Victoria Jang’s new ceramic sculpture, layered with multiple narratives, composed in a period of darkness. With a vocabulary of decorative ornamental forms, Jang’s sculptures are a critical inquiry of ethnology as expressed through colonial ideology, stigmatizing indigenous cultural legacies.
First-generation Korean-American, Victoria Jang takes aim at assumptions of Western European culture in its understanding and interpreting of non-Western cultures as inferior, while historically appropriating traditions, rituals and objects for aesthetic and cultural exploitation. Her ceramic vessels become microcosms of deconstructed colonial hegemony. Focusing on Korean traditions found in native craft and materials, Jang creates a musical panoply of abstracted geometric and natural forms that she can use and reassemble. The ceramic sculptures are layered with these shapes – stemmed flower forms, ritual objects found in Korean Shamanism, surface aspects of urban erosion and decay – a fused assemblage of synthesized symbolist ornaments.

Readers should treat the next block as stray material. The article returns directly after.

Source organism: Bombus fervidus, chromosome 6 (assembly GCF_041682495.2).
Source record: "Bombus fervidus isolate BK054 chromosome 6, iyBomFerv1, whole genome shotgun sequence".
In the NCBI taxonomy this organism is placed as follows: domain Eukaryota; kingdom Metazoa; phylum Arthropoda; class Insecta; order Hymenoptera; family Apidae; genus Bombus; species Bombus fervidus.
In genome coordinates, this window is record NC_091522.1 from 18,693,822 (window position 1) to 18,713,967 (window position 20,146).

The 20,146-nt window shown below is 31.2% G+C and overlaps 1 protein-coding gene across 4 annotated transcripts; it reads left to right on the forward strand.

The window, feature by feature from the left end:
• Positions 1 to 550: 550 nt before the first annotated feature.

Victoria Jang received her BFA in ceramics and sculpture from the University of Washington in Seattle in 2010. She moved to the San Francisco Bay Area and received her MFA in ceramics at the California College of the Arts in 2014. Jang received a Headlands Graduate Fellowship Award, a Murphy Award and Cadogan Scholarship, and was the featured artist for the 2014 APAture exhibition at Kearny Street Workshop. She recently received the 2017–18 AICAD Post-Graduate Teaching Fellowship at the Maryland Institute College of Art (MICA), where she continues to teach, and the Retired Professors Award by the National Council on Education for the Ceramic Arts. She was a Visiting Artist in Residence for 2015-2016 at the University of California, Berkeley.